“Eric eats a lot of tacos. I would trust his judgment.” -Ann Thuy Nguyen, endorsing my review of La Perlita’s barbacoa and al pastor tacos
I spent four years writing Triad City Beat‘s food column, and the better part of that time writing the Barstool booze column, too. Here’s some of my freelance food & booze work:
Bon Appétit: The Undocumented Chef Behind Kansas City’s Most Inclusive Restaurant and How I Got My Booth: The Tuesday Night Boys at Pietro’s and Why Whole30 Founder Melissa Hartwig Loves Eating Crickets
Serious Eats: Let the Kids Make Dinner
Munchies (part of VICE): The Dark Side of Barbecue is Pig Shit and Inside the Restaurants That Fed the Civil Rights Movement and This Pupusa Truck Funds Scholarships for Undocumented Students and Supermarket Chains Ignored this Black Community, So Residents Opened a Co-op and A Love Letter to Cook Out, the Most Underrated Fast Food Chain and Stop Calling Food ‘Plantation’ and I Love Boston Market’s Mac & Cheese More Than I Hate Capitalism and All Hail the 6-Year-Old ‘Shirley Temple King’ and Workers at ‘America’s Most Influential Bakery’ Are Accusing Its Owners of Union-Busting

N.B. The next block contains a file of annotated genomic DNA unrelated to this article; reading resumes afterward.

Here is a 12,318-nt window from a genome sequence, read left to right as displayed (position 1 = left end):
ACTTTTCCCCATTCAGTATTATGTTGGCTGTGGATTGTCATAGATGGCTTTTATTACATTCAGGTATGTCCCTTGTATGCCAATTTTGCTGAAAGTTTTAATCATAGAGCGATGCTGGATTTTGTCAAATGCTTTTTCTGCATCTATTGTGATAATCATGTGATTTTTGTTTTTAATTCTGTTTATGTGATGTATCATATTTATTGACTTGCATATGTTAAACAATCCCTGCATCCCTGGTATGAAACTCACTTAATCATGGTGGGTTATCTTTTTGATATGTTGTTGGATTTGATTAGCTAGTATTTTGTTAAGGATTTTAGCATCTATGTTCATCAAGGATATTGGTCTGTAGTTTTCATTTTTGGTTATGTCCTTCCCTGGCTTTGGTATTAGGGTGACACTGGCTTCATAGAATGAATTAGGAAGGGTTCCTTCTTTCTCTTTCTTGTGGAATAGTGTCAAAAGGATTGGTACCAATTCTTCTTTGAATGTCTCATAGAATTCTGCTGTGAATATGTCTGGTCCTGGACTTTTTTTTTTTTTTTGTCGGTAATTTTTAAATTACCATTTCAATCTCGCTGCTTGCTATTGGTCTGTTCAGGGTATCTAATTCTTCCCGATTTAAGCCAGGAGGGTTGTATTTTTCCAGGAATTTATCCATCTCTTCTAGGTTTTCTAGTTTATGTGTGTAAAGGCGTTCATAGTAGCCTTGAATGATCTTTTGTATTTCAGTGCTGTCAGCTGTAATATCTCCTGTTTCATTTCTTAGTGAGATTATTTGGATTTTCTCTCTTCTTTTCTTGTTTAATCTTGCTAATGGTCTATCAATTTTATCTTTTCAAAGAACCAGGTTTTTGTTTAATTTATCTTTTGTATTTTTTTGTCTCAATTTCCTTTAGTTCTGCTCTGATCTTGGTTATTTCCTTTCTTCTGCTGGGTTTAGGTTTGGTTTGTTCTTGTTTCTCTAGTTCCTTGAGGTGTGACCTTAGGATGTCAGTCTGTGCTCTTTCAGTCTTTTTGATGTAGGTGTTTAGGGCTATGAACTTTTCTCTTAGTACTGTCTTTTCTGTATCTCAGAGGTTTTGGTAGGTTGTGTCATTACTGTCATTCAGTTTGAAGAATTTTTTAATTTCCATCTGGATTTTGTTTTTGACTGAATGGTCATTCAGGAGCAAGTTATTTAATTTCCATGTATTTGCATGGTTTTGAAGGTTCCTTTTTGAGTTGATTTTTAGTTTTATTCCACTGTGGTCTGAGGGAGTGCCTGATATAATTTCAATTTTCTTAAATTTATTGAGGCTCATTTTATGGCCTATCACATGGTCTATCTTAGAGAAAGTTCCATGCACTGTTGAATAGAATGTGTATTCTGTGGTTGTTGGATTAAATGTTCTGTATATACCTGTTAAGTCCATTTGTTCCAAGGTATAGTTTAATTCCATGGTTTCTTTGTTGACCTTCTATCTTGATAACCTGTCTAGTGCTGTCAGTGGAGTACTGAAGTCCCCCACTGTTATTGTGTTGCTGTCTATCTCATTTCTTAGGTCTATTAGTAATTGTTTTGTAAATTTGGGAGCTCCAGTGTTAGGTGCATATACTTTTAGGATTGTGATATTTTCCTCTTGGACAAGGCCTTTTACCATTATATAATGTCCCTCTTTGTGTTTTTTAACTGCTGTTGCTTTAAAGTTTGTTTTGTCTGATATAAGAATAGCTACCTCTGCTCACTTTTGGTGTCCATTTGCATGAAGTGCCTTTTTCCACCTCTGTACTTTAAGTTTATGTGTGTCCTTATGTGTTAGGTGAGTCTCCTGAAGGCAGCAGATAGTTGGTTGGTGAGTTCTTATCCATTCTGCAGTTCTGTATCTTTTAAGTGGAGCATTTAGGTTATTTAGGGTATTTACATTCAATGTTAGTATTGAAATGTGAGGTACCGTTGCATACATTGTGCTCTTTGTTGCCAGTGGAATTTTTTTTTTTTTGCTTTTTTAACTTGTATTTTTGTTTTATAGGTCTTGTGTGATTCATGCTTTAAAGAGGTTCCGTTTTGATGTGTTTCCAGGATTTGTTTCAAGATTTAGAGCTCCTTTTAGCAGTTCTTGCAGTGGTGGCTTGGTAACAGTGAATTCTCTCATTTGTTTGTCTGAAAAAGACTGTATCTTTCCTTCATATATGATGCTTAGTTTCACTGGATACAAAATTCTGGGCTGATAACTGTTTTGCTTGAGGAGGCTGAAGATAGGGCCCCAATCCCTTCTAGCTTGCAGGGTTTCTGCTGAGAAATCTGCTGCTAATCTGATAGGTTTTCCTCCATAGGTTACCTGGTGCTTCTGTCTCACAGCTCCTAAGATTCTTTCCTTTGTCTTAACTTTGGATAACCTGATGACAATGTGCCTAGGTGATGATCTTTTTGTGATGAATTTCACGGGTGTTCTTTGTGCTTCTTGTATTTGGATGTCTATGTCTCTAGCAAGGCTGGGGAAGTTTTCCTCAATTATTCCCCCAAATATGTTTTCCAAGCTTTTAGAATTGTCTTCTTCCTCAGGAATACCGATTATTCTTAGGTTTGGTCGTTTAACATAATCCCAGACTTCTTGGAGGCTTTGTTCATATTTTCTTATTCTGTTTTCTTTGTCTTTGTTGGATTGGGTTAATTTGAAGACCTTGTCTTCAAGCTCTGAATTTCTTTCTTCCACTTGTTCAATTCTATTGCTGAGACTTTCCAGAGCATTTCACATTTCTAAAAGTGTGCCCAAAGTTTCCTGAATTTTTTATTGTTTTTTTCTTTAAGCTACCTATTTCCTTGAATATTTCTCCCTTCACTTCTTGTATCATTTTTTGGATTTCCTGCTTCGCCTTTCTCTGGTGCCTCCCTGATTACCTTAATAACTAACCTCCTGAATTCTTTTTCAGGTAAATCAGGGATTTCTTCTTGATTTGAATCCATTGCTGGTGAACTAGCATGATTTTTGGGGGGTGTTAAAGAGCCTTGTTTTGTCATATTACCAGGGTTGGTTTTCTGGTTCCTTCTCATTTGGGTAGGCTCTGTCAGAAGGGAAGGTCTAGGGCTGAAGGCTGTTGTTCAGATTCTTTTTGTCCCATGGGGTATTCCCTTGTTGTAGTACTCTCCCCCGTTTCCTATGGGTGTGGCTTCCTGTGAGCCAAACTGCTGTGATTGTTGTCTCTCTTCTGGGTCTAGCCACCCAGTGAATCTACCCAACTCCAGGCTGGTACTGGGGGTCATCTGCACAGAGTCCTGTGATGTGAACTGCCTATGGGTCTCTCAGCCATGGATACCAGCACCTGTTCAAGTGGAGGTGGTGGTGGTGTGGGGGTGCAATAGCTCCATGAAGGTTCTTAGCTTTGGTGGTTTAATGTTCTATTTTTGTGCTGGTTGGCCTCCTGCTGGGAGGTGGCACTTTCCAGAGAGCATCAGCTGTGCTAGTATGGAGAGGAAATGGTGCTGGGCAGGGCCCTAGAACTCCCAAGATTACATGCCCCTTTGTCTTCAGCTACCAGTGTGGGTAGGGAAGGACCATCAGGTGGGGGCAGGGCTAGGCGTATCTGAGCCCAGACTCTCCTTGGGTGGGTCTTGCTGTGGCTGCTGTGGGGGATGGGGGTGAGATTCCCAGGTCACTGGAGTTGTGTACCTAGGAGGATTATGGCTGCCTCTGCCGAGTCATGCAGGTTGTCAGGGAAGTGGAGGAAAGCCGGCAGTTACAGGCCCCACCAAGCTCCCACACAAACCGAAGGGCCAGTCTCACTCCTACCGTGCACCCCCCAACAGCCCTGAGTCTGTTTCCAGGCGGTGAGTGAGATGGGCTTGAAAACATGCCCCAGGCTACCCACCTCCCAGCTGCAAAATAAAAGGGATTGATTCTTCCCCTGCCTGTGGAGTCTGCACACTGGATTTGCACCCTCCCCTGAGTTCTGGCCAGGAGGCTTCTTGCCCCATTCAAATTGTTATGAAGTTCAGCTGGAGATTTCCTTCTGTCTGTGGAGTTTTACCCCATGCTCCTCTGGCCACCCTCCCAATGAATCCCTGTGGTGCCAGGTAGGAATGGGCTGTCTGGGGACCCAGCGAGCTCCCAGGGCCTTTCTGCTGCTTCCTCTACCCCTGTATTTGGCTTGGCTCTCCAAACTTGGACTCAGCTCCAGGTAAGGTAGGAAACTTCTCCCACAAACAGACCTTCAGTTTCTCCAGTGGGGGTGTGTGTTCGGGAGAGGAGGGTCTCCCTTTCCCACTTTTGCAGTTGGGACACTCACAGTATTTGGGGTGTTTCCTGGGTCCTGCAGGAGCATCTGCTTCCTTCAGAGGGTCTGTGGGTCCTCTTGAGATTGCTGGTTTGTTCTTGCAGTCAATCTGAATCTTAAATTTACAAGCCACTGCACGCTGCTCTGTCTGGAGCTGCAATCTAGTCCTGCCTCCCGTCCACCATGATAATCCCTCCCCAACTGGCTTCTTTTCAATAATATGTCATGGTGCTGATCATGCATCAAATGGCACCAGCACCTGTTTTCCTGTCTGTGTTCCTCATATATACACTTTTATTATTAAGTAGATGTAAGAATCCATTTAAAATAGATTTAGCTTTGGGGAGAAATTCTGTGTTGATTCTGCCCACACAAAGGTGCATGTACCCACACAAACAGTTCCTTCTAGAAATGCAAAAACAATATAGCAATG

The Nosher: Seltzer is Having a Moment
Edible Manhattan: The Allure and Importance of a Syrian Refugee’s New Cookbook and Just North of the Border, a Delicious Québec Road Trip and 6 Ideas for a Perfectly New York Valentine’s Day and Dean & Deluca Has Opened a Fast Casual Restaurant in Meatpacking and Inside Former Breads Baker Adir Michaeli’s Lower East Side Bakery and At the Union Square Greenmarket, Even the Charcuterie is Seasonal
Creative Loafing Atlanta: Edible History (Paschal’s Restaurant and the Civil Rights Movement)
Indy Week: Local Film Under Contract Highlights the Human Story Behind the Chicken in Your Biscuit and How to Eat Fresh Raw Oysters at Home Without Winding Up in Urgent Care and 15 Minutes: Chantel Johnson, Farmer at Off Grid In Color
Compound Butter: The Magic of ‘Naughty Dinner’
I’ve regularly covered food & drink for Winston-Salem Monthly magazine.
I turned Triad City Beat newspaper’s food coverage into one of the paper’s flagship components, the lone reason that countless people picked up a copy or clicked over to the website.
Some weeks I reviewed new restaurants or interviewed sommeliers, but I also hung out in a bar affiliated with Hells Angels. (Someone called a threat into our office after that one, but luckily it ended there.) Some pieces tackled serious issues like immigration or lunch on lockdown, while others were decidedly light-hearted.
I regularly wrote longer food & drink features, walking into all the true barbecue pits in the area, scouring restaurants for unusual brunch options, compiling the annual “Beer Issue,” hanging out with a street vendor, and exploring ways to tackle food insecurity.
But all of my food articles aim to take readers somewhere they haven’t been before, to pose questions they haven’t considered, and to help them better understand our food system and how they fit into it.